In person, Leibovitz is just as funny. She thanked University of Washington professor Jessica Burstein for introducing her by saying “I have never heard my name pronounced so correctly so many times.” Throughout the evening, Leibovitz was well spoken and clear in a way that was unrehearsed and relaxed.Being on stage with all eyes on her is obviously not her favorite thing to do, but she was easily inspired by her pictures and often set down her notes in order to tell a story about the subject or the experience. She had particularly colorful stories about her earliest days in the business chronicling the Rolling Stones on tour. “I learned about power on that tour,” she says. “I found that my proximity to them [Mick Jagger and Keith Richards] lent me power also. A new kind of status. It didn’t have anything to do with my work. It was power by association.” Leibovitz went on to explain that at this point in her career she thought that to get good shots she should, as much as possible, become seamless with her subjects’ world. Eventually, she realized that The Rolling Stones “were not the best group of guys to ‘become one’ with” and started to understand her role as a photographer. She learned that she needed to step back from her subjects and focus on her work, not the rock-and roll lifestyle. In At Work she says, “The thing that saved me was that I had my camera by my side…It separated me from them.”
She learned similar lessons from her work with Hunter S. Thompson, saying “He didn’t want a photographer around, he pushed me away,” but Leibovitz thinks that in a way, “he helped me to see.”By seeing that her career would always make her an outsider, a documenter, when it came to pictures that were not posed Leibovitz saw that she had the power to choose She was the one who chose the things that she photographed or the things that she did not and these choices allowed her to create the images that she found to be most artistic or effective. Many of her photos focus on the “little moments” rather than the big ones, “A lot can be told in those moments between the main moments,” she says. Her shots of the carpet being rolled up after Nixon’s resignation, people crowding around the murder site during the O.J. Simpson trial, or of Barack Obama waiting in the wings during the primaries all hold the quality of being viewed by a silent observer that many photographers would miss. This is where Annie Leibovitz’s news photos gain their power.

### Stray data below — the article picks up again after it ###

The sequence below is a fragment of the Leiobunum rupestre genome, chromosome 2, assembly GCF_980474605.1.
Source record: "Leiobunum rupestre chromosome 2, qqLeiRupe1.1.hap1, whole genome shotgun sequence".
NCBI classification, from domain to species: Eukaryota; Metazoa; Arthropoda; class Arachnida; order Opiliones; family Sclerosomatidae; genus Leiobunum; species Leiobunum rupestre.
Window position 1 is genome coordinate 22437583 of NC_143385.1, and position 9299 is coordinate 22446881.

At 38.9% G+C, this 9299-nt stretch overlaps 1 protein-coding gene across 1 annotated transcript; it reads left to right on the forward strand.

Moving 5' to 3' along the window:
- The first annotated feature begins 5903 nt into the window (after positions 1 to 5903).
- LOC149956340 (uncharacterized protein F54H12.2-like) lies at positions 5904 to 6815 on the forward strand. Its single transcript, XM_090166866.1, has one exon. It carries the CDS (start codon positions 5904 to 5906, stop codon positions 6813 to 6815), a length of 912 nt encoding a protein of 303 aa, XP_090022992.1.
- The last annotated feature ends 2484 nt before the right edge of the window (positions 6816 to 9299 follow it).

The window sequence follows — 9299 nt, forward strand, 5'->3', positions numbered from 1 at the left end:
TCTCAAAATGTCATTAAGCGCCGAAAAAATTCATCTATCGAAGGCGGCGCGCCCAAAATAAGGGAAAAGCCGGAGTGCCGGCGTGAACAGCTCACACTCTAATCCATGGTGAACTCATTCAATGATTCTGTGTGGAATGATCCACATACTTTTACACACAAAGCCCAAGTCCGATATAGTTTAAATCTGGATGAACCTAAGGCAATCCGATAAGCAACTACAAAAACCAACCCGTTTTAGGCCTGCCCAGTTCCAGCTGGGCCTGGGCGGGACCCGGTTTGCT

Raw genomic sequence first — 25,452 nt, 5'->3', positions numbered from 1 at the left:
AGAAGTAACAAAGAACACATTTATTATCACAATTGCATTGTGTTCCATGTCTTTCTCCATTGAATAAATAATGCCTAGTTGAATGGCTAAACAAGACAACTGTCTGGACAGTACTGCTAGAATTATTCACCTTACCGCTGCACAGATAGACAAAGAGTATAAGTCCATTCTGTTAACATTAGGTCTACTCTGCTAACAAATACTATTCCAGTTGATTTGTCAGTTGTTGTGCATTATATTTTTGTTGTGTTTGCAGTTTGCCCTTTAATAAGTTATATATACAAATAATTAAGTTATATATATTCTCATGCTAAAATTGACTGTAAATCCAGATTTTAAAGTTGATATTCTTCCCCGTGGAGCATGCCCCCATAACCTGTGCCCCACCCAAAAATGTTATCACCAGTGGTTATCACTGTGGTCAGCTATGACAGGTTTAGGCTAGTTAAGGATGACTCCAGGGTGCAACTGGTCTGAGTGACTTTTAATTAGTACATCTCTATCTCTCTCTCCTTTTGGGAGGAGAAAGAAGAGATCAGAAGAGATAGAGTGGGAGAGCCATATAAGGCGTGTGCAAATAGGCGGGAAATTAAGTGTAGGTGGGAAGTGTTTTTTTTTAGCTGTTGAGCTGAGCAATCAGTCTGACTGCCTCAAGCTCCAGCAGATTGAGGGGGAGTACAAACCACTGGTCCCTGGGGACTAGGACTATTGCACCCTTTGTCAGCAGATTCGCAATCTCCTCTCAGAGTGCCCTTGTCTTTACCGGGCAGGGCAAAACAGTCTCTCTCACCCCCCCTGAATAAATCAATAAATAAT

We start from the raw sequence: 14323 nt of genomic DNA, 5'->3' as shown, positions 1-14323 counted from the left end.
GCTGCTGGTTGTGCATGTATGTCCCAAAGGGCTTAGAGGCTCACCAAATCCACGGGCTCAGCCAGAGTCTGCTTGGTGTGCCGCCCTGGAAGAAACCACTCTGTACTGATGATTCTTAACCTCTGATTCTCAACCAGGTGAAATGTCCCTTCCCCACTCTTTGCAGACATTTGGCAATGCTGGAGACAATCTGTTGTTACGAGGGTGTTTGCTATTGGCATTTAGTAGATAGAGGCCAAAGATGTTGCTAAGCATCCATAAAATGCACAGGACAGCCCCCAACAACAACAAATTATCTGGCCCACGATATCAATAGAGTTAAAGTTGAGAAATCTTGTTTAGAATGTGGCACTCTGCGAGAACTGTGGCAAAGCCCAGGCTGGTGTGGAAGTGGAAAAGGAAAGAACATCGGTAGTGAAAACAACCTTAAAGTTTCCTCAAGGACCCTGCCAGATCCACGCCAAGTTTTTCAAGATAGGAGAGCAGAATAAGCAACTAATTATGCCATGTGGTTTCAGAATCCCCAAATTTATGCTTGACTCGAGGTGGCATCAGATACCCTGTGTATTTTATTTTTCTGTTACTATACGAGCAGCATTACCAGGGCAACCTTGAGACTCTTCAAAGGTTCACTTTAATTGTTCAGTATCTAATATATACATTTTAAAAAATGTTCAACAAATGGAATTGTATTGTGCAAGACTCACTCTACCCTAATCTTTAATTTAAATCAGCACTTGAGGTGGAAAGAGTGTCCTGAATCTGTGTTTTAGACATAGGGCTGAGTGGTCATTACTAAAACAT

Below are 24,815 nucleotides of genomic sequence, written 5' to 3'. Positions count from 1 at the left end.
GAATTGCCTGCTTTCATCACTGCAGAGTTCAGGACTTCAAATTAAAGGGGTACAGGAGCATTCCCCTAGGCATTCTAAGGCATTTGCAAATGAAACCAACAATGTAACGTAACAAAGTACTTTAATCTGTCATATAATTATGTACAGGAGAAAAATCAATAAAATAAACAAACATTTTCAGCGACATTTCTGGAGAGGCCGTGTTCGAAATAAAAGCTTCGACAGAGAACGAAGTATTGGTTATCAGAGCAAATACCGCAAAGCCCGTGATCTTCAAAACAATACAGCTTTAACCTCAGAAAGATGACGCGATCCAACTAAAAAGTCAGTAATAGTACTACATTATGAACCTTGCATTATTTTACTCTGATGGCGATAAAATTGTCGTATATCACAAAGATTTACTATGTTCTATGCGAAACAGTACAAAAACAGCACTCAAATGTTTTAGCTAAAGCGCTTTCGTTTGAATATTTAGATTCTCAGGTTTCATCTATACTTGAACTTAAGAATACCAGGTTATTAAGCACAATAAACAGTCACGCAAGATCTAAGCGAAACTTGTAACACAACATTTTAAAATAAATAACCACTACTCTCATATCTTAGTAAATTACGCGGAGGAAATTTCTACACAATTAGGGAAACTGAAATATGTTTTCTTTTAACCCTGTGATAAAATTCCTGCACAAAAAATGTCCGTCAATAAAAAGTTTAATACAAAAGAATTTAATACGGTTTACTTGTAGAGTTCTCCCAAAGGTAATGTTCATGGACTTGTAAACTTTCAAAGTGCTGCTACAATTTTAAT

Annie Leibovitz is a rock star—even if she never set out to be one. She is the most easily recognizable of contemporary American photographers and she is constantly creating new and interesting work for Vanity Fair, Vogue, and various advertising campaigns. By making her images consumable to the masses she has given us art that anyone can look at, not just people in museums. Her name generates excitement whenever it is attached to a project and, at this point in her career, it seems also to add an automatic legitimacy: this is art, done by a true American artist. With several books under her belt and Vanity Fair and Vogue both publishing huge coffee table portrait collections this holiday season, Leibovitz’s work is only going to become visible in more and more homes. At Workseems to be Annie’s chance to tell us her own story with words as well as images. One of the first things that she admitted during her reading was that she is not very good with words. Leibovitz tells that Susan Sontag, her partner until her death in 2004, was the one who always helped her figure out what to say. This new book is, in part, a way for Leibovitz to reconcile her life and her voice without Sontag’s presence. “Susan helped me with my own voice for many years,” she said, “and when she died I had to find my own voice—which is not a bad thing.” Leibovitz, however, is forgetting the fact that on her way to becoming an icon of American photography, she has shared her very distinct voice with the public over the years. Her images reveal her to be playful, thoughtful, intelligent, and above all she shares her unique perspective on history as it happens. Annie Leibovitz has manufactured her own power—and this time it has everything to do with her work.
Annie Leibovitz at Work is available now.
Seattle Arts and Lectures will be hosting Michael Pollan on January 12, 2009